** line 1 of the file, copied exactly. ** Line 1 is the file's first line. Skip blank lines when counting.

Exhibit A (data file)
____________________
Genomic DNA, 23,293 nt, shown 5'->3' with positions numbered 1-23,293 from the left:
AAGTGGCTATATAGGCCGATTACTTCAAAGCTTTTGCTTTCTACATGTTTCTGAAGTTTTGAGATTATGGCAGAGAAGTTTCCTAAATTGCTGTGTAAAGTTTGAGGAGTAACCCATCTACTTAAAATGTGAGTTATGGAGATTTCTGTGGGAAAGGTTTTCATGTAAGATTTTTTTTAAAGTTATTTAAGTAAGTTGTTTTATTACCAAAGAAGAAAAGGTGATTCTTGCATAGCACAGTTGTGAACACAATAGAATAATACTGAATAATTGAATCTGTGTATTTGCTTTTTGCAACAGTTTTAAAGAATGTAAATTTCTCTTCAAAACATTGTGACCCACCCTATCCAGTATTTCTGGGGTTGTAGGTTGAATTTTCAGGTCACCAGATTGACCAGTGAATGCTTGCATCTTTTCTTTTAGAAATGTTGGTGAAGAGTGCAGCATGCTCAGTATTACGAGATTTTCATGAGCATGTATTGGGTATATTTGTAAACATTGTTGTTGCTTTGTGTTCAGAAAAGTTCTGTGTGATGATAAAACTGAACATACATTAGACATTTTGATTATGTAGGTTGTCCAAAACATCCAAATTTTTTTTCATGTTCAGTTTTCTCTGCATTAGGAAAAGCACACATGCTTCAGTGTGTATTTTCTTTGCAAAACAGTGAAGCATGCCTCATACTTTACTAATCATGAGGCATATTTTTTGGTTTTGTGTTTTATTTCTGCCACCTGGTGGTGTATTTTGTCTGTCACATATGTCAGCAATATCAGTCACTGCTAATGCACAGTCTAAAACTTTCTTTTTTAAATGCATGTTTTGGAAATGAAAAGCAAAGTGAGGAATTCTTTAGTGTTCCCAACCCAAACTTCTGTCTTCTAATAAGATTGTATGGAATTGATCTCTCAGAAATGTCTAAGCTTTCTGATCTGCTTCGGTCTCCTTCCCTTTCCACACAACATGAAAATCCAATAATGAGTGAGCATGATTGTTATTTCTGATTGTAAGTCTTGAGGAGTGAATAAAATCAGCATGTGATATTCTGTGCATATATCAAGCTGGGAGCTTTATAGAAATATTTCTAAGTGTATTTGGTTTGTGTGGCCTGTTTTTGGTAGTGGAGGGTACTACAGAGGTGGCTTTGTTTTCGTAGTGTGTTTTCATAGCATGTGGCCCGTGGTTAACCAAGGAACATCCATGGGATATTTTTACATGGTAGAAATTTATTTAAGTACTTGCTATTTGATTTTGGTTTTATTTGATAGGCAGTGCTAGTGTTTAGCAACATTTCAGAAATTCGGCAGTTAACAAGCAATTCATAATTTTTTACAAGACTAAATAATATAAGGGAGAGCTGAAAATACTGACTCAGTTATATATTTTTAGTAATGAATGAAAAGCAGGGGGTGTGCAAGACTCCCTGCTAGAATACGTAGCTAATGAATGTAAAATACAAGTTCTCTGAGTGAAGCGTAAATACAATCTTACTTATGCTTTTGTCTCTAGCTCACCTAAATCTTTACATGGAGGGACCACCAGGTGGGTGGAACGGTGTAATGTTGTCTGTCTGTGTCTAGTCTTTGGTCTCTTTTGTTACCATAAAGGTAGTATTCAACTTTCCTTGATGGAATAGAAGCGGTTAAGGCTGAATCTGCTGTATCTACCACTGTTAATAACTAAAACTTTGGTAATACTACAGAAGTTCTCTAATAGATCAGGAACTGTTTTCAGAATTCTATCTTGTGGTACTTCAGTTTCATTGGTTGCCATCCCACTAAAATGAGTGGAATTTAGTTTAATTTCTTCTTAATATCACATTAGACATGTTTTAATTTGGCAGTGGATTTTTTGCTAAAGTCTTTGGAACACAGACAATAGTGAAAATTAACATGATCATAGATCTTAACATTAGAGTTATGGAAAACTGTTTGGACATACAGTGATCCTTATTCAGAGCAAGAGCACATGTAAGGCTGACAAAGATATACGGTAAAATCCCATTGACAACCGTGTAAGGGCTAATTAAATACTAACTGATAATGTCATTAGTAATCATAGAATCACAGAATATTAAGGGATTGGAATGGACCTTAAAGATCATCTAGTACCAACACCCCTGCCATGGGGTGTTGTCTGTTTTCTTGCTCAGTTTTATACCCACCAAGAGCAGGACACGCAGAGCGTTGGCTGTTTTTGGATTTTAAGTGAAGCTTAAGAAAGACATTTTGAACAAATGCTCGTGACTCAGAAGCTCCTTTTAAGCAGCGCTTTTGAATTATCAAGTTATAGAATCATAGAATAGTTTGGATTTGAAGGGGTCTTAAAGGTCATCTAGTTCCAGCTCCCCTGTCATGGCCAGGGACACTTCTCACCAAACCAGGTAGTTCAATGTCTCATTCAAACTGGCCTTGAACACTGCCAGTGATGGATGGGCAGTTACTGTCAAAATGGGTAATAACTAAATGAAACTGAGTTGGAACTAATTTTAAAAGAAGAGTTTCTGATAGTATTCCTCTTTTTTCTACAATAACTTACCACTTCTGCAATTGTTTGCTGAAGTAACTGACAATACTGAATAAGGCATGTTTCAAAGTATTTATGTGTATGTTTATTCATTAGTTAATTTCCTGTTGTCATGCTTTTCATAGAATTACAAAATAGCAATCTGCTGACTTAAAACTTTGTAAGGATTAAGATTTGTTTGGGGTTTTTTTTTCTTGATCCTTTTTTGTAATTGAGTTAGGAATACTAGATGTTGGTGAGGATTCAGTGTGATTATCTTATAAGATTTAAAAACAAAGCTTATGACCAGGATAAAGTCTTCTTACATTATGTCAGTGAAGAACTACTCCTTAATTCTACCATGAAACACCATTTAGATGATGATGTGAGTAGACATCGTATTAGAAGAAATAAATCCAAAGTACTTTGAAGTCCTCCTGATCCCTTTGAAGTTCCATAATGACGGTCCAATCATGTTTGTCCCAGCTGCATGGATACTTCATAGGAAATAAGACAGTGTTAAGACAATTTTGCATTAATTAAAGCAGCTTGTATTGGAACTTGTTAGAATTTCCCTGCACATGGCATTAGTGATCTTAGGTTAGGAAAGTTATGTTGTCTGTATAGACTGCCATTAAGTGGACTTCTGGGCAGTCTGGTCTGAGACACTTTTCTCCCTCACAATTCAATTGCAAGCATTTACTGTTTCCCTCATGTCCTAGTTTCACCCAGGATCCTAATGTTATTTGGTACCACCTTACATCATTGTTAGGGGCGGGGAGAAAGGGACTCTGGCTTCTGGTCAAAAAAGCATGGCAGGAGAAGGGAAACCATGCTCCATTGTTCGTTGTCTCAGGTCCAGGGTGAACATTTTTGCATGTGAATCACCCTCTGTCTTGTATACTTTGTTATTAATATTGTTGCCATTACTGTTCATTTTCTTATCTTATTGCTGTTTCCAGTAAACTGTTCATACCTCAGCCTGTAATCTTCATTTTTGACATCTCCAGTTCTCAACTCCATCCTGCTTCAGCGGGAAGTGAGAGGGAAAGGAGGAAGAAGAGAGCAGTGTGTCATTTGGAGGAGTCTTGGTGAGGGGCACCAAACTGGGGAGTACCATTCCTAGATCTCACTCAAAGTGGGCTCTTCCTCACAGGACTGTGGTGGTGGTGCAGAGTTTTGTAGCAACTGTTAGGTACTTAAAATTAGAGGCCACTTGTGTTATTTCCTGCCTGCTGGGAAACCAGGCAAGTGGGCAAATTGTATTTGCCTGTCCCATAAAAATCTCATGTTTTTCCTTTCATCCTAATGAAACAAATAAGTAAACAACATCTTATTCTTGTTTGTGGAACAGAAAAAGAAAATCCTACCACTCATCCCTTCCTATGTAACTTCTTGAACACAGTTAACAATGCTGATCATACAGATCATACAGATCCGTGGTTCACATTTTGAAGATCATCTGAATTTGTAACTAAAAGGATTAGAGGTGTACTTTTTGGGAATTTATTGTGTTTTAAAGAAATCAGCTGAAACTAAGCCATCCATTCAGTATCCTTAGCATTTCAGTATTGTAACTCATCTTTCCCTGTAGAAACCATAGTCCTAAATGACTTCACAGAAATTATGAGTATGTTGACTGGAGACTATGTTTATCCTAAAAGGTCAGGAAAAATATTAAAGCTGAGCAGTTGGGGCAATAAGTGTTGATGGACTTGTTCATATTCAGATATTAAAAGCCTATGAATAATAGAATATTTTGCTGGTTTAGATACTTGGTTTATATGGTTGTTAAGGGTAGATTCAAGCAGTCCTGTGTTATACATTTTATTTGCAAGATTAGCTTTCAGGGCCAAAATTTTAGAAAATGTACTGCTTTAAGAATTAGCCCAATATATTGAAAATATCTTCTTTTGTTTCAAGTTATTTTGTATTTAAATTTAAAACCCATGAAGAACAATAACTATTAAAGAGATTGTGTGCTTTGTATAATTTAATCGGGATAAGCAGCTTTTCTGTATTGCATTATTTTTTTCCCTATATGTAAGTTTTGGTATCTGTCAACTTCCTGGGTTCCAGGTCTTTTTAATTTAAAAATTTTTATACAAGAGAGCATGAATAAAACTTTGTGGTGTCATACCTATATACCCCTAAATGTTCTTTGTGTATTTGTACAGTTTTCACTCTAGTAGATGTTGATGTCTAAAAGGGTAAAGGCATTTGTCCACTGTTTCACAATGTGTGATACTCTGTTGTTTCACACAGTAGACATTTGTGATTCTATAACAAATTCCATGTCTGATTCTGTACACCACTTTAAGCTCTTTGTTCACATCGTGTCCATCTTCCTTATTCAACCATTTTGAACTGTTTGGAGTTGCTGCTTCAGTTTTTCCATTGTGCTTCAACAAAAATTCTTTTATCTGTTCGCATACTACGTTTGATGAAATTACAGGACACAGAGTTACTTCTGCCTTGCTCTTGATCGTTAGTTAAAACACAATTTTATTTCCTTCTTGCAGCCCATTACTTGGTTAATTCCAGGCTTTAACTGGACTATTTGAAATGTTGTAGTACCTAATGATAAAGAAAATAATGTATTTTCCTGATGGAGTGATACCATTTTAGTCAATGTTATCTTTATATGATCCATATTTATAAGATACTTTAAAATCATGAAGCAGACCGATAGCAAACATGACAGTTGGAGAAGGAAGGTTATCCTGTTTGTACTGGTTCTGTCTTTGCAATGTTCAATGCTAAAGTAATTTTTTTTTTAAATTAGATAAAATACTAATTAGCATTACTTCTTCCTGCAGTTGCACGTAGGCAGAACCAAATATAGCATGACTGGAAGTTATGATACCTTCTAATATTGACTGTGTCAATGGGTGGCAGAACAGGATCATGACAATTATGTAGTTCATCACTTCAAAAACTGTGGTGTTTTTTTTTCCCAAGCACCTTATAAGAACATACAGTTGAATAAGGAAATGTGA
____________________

Genomic DNA, 23,293 nt, shown 5'->3' with positions numbered 1-23,293 from the left: